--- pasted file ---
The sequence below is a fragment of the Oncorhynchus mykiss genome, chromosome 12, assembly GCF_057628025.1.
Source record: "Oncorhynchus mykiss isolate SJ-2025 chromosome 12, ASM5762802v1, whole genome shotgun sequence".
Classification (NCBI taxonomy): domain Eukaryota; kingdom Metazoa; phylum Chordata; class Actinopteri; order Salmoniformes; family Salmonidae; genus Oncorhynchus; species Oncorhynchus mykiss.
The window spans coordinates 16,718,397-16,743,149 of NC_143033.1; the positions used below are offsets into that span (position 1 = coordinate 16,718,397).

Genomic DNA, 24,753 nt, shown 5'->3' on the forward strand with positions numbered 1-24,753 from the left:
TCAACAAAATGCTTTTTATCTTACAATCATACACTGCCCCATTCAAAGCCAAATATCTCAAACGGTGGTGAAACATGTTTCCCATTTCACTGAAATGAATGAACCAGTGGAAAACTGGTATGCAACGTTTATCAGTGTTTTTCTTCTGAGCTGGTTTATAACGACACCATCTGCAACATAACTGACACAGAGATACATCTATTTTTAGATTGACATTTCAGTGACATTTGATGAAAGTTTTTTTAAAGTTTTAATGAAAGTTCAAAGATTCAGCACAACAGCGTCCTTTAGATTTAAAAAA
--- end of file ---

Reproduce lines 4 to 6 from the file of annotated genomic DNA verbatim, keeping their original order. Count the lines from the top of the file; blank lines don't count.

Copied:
The window spans coordinates 16,718,397-16,743,149 of NC_143033.1; the positions used below are offsets into that span (position 1 = coordinate 16,718,397).

Genomic DNA, 24,753 nt, shown 5'->3' on the forward strand with positions numbered 1-24,753 from the left:
TCAACAAAATGCTTTTTATCTTACAATCATACACTGCCCCATTCAAAGCCAAATATCTCAAACGGTGGTGAAACATGTTTCCCATTTCACTGAAATGAATGAACCAGTGGAAAACTGGTATGCAACGTTTATCAGTGTTTTTCTTCTGAGCTGGTTTATAACGACACCATCTGCAACATAACTGACACAGAGATACATCTATTTTTAGATTGACATTTCAGTGACATTTGATGAAAGTTTTTTTAAAGTTTTAATGAAAGTTCAAAGATTCAGCACAACAGCGTCCTTTAGATTTAAAAAA